To ensure reliable and consistent descriptions, the Getty Categories for the Description of Works of Art (CDWA) provides a comprehensive schema for describing artworks and collectibles. By following this schema, core records of artworks can be consistently and accurately described. 

For an example of a catalog description, you can visit the catalog description for Vincent Van Gogh's "Irises."

When describing an item, it is crucial to consider both visual and textual data. Furthermore, each record should include references such as location, ownership, medium, concept, and subject matter. Ideally, if the description refers to an authoritative record that may not be easily accessible online, such as an auction catalog, it would be advantageous to include a digital image of the relevant reference or modify an existing record to incorporate it into the appraisal process.

Checklist for Appraisal: USPAP and Art Advisory Panel Standards
When reviewing inventory for an appraisal, it's important to consider the standards set by both the USPAP and the Art Advisory Panel. Here's a checklist to guide you:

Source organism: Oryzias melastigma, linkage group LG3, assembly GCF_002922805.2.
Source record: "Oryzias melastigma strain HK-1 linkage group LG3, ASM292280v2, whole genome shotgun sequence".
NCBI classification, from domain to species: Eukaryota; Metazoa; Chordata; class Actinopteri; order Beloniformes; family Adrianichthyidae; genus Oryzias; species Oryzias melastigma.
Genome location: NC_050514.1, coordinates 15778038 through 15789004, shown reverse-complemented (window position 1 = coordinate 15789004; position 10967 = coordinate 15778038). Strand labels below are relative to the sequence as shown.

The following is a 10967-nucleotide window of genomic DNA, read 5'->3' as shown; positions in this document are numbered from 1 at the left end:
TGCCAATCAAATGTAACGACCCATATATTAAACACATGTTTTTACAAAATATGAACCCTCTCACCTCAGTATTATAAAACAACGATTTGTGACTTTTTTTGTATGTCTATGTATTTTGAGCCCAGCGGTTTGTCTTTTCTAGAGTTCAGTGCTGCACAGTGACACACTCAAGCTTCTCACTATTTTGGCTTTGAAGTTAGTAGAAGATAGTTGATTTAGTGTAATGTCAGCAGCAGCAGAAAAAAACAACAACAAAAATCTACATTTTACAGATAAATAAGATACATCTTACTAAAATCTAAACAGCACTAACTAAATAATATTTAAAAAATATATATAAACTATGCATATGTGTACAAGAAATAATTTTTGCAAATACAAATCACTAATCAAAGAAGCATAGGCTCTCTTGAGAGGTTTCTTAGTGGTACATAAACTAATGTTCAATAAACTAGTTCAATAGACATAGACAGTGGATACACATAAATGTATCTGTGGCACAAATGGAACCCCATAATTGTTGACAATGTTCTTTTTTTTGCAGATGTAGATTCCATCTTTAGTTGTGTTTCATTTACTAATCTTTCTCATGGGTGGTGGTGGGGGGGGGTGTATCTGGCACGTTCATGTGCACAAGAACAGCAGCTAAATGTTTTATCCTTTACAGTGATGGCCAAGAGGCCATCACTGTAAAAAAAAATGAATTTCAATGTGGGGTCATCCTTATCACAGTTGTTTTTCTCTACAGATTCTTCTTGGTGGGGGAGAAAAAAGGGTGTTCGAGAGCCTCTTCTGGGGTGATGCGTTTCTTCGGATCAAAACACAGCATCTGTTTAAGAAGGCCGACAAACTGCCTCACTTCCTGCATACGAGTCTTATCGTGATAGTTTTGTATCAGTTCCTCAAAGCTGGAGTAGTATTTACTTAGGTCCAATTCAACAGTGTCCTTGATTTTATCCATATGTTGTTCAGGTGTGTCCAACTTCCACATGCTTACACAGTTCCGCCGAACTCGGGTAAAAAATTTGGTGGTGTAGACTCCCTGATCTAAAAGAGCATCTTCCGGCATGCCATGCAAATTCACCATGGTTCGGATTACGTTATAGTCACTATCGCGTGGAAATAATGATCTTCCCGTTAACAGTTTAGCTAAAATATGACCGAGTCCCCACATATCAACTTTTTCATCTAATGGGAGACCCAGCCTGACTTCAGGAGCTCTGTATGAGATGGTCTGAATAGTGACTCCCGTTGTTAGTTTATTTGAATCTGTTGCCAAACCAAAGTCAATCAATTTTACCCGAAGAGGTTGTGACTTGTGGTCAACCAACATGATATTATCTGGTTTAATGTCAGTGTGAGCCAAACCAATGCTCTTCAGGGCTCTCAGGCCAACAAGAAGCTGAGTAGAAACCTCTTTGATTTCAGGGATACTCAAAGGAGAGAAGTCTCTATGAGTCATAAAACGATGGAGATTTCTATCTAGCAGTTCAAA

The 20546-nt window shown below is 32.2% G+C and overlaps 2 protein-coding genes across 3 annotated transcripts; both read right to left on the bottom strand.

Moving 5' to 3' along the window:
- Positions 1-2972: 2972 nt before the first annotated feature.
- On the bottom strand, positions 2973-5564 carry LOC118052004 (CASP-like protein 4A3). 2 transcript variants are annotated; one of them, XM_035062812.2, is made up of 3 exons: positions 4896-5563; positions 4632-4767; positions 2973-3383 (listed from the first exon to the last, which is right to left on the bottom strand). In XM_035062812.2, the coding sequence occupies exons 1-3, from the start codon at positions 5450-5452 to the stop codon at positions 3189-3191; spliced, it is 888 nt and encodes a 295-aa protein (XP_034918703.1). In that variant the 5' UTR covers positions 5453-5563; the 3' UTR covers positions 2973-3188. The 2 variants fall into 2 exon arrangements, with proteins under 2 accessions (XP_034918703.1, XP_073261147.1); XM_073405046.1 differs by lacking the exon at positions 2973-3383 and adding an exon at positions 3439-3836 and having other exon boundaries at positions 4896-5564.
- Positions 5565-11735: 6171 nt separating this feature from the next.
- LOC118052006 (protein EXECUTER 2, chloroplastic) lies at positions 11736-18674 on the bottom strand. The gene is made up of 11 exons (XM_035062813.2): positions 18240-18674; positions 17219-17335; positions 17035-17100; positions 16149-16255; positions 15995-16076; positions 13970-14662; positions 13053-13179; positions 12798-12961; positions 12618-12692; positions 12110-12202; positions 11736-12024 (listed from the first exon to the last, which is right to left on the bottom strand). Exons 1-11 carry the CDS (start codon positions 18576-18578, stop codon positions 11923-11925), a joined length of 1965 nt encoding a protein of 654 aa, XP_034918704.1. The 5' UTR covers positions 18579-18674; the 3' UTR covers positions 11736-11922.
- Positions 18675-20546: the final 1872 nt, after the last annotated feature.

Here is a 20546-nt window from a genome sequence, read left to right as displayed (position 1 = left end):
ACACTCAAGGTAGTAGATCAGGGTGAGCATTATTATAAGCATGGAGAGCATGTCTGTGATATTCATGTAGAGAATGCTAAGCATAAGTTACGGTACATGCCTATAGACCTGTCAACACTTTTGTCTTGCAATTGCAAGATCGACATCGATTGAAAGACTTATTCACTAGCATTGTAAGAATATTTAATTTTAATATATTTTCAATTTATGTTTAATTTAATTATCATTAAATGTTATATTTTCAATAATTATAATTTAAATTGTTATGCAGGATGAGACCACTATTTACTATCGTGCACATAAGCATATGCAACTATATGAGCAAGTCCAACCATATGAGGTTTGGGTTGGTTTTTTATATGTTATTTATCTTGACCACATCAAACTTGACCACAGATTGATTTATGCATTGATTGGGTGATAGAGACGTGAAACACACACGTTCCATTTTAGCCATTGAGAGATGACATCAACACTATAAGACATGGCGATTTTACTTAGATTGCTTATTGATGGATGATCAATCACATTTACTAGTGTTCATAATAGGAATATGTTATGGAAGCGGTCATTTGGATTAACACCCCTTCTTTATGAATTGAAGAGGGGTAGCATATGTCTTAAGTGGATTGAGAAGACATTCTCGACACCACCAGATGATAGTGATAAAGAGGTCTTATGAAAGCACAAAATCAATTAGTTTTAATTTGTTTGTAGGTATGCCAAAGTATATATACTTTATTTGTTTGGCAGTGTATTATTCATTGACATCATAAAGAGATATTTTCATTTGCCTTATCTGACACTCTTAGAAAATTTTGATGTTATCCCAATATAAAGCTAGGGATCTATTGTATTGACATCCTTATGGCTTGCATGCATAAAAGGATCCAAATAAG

Basic Information:
-- Identify the owner(s); 
-- Determine the intended use of the description; and 
-- Define the type and value of the artwork, including cash value, financial arrangements (e.g., collateral for loans), and any non market financial conditions or incentives that may affect value.

Complete description:
-- Provide a comprehensive description of the artwork, including the artist's name, title of the work or subject matter, medium, creation date, size, marks or labels, provenance, exhibition history, and physical condition; and
-- Include a high-quality photograph that fully showcases the artwork.

Additional considerations:
-- Assess the quality of the artwork within its category; 
-- Evaluate any physical or economic attributes that impact its value;